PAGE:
LAPEL — Edgar had no name when he came to Molly Gunason's farm near Anderson.
The miniature horse — about the size of a Great Dane — was nameless, barely a year old and had a seemingly well-founded mistrust of people. The mini-horse was one of those 165 animals rescued in April from a Summitville farm. They were found starving, sick and matted with mud and manure. If they could walk, they moved among the dead bodies of more than 100 animals.
The couple who owned the farm, Daniel and Carrie Ault, of the 3000 block of County Road 1700 North, are facing more than 100 charges including cruelty to an animal and improper disposal of a dead animal. An October hearing is set in Madison Circuit Court 1.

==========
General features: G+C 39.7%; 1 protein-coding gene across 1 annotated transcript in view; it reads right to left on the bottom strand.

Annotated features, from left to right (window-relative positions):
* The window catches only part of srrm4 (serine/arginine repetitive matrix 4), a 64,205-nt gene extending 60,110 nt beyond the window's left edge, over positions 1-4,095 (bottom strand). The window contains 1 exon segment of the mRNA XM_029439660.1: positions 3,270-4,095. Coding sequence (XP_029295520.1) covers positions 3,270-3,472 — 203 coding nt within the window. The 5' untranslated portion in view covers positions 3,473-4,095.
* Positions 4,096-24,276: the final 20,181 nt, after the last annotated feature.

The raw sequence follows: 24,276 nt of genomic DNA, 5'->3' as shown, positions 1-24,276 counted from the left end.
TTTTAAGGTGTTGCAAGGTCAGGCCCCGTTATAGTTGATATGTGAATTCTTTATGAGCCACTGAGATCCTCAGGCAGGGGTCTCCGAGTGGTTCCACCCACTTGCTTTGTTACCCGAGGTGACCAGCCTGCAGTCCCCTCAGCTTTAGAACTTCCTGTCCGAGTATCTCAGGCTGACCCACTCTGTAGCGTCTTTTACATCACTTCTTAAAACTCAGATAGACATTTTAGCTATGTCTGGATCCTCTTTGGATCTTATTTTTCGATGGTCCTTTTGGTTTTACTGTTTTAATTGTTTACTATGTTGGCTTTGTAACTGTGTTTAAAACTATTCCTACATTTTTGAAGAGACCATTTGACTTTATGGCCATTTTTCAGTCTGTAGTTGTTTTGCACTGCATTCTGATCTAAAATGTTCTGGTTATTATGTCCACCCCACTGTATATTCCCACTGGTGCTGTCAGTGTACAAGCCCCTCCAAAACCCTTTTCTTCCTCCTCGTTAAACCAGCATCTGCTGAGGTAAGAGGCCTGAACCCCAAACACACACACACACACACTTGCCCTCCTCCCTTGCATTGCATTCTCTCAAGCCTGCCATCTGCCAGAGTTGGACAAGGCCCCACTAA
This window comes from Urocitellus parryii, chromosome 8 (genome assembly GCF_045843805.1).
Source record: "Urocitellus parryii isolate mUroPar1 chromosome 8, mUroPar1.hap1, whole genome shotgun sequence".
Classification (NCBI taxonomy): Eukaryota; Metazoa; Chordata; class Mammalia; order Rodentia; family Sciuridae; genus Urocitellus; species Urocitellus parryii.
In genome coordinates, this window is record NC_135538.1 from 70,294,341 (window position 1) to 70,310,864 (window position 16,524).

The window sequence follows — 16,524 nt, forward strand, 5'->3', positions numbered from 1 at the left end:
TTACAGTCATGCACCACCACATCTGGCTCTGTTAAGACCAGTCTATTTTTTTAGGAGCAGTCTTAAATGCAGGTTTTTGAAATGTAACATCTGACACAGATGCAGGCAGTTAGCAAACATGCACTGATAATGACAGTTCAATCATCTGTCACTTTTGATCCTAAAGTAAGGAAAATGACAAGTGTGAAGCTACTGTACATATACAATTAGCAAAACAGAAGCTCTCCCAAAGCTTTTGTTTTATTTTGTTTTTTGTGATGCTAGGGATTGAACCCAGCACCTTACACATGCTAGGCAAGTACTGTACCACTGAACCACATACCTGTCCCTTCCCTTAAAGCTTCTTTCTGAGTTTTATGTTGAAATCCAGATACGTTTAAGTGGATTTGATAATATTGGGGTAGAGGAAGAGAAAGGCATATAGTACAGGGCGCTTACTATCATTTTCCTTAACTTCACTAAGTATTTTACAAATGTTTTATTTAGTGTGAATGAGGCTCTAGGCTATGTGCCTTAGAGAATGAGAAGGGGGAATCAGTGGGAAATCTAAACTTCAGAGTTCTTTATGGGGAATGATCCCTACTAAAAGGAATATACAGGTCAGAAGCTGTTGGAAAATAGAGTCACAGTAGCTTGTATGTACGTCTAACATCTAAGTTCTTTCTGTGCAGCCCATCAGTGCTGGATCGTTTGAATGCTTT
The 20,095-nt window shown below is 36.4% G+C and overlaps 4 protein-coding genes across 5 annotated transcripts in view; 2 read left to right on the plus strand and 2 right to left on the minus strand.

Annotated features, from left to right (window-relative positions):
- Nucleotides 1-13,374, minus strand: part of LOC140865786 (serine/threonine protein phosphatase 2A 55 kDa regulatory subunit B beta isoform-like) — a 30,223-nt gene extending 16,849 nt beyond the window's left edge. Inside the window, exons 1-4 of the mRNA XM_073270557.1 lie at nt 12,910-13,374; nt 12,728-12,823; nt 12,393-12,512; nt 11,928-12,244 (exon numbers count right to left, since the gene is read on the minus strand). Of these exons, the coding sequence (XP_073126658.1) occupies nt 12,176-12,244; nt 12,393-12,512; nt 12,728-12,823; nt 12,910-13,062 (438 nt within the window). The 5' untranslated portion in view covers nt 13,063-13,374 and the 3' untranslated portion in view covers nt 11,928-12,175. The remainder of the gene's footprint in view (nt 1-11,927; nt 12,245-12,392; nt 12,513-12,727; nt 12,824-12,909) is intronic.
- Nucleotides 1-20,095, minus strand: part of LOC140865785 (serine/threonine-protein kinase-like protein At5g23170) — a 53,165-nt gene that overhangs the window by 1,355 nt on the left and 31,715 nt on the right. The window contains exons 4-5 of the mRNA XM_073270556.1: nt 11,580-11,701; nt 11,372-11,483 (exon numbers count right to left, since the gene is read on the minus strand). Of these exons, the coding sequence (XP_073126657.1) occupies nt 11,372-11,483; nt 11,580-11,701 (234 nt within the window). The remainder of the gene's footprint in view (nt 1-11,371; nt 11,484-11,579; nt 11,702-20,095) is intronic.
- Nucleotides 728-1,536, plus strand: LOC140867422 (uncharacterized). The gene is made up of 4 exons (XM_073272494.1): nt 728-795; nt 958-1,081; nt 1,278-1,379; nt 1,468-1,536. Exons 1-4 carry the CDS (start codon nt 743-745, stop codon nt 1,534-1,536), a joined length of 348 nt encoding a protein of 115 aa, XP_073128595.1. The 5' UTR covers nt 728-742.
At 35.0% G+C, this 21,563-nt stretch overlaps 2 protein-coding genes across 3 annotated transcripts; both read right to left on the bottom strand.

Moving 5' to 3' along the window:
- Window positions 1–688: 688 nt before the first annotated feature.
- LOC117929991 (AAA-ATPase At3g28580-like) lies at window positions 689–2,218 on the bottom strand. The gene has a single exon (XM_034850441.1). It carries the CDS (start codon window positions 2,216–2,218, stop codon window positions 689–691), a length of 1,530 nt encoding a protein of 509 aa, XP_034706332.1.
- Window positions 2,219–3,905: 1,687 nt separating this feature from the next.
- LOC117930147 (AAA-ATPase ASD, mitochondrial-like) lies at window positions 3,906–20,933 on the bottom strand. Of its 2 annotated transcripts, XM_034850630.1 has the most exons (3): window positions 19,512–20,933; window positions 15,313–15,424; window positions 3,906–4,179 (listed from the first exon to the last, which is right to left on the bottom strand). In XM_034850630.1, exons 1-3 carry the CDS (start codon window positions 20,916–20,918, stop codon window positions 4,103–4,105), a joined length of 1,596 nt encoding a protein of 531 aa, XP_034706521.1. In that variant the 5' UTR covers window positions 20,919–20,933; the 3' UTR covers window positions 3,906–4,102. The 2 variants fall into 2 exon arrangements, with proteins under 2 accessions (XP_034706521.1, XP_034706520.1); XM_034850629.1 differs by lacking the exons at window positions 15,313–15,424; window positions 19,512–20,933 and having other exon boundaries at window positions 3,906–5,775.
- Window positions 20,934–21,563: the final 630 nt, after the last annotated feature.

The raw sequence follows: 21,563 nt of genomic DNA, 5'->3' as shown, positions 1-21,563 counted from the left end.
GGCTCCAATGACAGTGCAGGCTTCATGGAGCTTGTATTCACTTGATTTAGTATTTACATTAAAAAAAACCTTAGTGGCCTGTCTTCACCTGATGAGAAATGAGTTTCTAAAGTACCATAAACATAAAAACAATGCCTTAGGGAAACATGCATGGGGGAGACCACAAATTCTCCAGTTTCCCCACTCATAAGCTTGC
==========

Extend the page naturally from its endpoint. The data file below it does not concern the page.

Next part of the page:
The day after the discovery, Edgar went, along with 15 other hooved animals -- including mini-horses, ponies, sheep, and one llama — to Molly Gunason's farm. She had an extra barn where the refugees could be quarantined from her own adopted horses, cats, dogs, ducks --and one chicken. There, the mini-horse received a name.
“I took them because I could. You can’t turn your back on them,” said Molly, a horsewoman for 50 years.
To get Edgar to approach her, Molly took advantage of a horse’s natural curiosity.
“I sat in the pasture and ignored him while I hand-fed treats (alfalfa pellets) to the other horses. He’d stretch out his neck, but never near enough.”
Molly put in hours daily of careful feeding and grooming — she said she couldn’t have done it without the outpouring of feed and donations from the people of Madison County, horrified by the story. The other rescued animals were somewhat accustomed to people and halters. However, the nameless miniature horse had no trust of them. “He was as wild as a March hare,” said Molly.